Today we’re bringing you more tips and tricks from Kaylee, editor of AllFreeSewing.com! Pressing your fabric is an important part of sewing, but you’d be amazed at how many people often get it wrong. Kaylee will show you the techniques you’ll need to make your fabric pressing top-notch!
Tips and Tricks Tuesday: How to Press Fabric
After you have learned how to wash your fabric before sewing, you need to learn how to press fabric. If you want to learn how to sew flawless projects, then learning how to press your fabric is a big part of that. Without properly prepared materials, projects that are otherwise sewn precisely can turn into a big mess. There is a lot to keep in mind when preparing your fabric, but AllFreeSewing.com is here to ensure that you know everything you need to know before you get started. Give yourself a head start by using this free sewing tutorial to ensure that you give your fabric first-class treatment. Happy fabric makes happy projects. Sewing for Beginners: How to Press Fabric will teach you the right skills to press your fabric like an expert. Don’t worry! It is actually pretty easy.
What to Know Before You Press Your Fabric
Why You Should Press Your Fabric Before Sewing
Pressing your fabric before you begin to sew is very important. Your fabric needs to be as flat and as smooth as possible when you sew. Sewing wrinkled or creased fabrics will lead to a continually wrinkled or creased project. You are sewing these flaws into your project, and creases in particular can be very hard to remove from a project, especially if the crease is stitched into the final product. Pressing fabric before sewing ensures that these issues do not arise. You can press your pattern pieces, as well, to ensure that you do not cut pieces that are too small due to an unwanted fold or crease.
Why You Shouldn’t Iron
We all know how to iron, and it might seem intuitive to iron your projects, as this is how you remove wrinkles from your already sewn and worn pieces. This is not the case! Ironing your project can make minor changes to your fabric that, while fine on clothing, can really affect the fit and construction of a piece. This is especially true when you are learning how to sew wearables. Since ironing involves sliding the iron over fabric, it can stretch and hold fabric in place in a weird way. Pressing avoids this by smoothing our wrinkles in a much less invasive way. This is especially true of delicate and thinner fabrics.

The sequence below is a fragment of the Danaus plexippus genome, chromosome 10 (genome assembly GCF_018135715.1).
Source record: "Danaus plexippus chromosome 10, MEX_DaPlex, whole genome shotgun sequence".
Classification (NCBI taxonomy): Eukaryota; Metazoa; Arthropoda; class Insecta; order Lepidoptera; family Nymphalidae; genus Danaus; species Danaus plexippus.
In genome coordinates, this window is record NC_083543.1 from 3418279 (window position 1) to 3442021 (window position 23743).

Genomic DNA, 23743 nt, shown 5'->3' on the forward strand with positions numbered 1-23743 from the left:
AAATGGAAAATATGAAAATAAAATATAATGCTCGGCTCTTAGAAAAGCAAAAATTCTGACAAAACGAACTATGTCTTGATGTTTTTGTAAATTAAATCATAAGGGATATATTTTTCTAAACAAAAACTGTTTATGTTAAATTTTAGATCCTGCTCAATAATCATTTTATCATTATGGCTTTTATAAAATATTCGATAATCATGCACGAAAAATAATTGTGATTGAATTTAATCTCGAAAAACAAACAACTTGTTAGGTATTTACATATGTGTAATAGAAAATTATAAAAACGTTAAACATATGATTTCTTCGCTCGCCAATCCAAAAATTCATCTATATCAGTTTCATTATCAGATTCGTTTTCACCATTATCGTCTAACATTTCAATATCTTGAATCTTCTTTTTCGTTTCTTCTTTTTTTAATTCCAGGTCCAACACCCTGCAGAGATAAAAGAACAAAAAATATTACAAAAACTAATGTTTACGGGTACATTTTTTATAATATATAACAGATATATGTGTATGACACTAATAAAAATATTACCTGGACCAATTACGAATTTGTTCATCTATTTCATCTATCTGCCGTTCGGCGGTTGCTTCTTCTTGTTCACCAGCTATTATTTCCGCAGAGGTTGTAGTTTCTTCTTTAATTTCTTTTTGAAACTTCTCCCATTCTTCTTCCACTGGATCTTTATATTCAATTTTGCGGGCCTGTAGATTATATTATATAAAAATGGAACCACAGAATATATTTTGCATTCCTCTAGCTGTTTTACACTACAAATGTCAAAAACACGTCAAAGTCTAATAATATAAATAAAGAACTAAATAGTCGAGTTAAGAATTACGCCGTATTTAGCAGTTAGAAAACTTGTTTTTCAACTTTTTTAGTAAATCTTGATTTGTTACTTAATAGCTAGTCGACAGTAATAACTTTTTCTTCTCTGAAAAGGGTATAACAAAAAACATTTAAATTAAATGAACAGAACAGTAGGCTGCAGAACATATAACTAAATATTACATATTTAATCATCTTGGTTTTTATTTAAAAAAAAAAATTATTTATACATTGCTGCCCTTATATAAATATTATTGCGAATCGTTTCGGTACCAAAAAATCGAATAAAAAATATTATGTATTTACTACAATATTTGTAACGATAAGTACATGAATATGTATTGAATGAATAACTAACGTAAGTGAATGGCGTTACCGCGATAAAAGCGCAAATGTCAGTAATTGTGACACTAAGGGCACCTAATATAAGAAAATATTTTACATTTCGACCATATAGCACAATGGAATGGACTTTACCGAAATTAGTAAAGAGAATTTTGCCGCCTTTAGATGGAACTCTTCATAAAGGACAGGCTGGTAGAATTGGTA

How to Press vs. How to Iron
The difference between ironing and pressing is entirely in the motion. When you press, you lift the iron up and down. When you iron, you swipe the iron across your fabric in a back and forth or forward motion. The infographic below explains this perfectly.
Before Pressing Your Fabric
- Test Your Iron for Heat: Find a corner of your fabric that you will not be using. Once you heat up your iron, test it on this piece by pressing it down on the “wrong side” or back of the fabric for several seconds. If it works just fine, you are ready to continue. If it leaves a mark, try turning off your iron and letting it cool, before doing this again with a cooler setting. If this doesn’t work, try another setting. If your iron continues to leave marks, you may need to skip pressing for this particular fabric or purchase a new iron!
- Test Steam Settings on Your Iron: Make sure you test the steam setting on your iron, as well. Many fabrics will benefit from this extra feature but some thinner fabrics might be warped by the pressing.
Onto the Pressing!
- Lay your fabric down on your ironing board or on another flat surface with the wrong side of the fabric facing up. If you are using a smaller piece, just lay the whole thing out. If you are using a large piece, drape it over the edge and slide it over the edge or across your board as you press. If you do not have an ironing board, you can lay a towel out on your table instead.
- Once you have found the proper setting, it is time to press your fabric. You do not need to press every inch of the fabric. All you are doing right now is tackling the creases and wrinkles. Find where on the fabric that you need to press.
- Now take your iron and press down for several seconds on the crease or wrinkle. This should flatten it out, and if this does not work, simply press down again. Make sure you DO NOT press your fabric too long, as it may burn. Additionally, make sure you are pressing and not ironing.
- Do this for the entirety of your fabric’s wrinkles and creases.
Once you have finished, immediately lay out your fabric to pin and cut it. Folding or storing your fabric after this may result in new creases.
If you loved these sewing tips, check out our free eBook, Sewing for Beginners: Learn How to Sew with 8 Sewing Tutorials!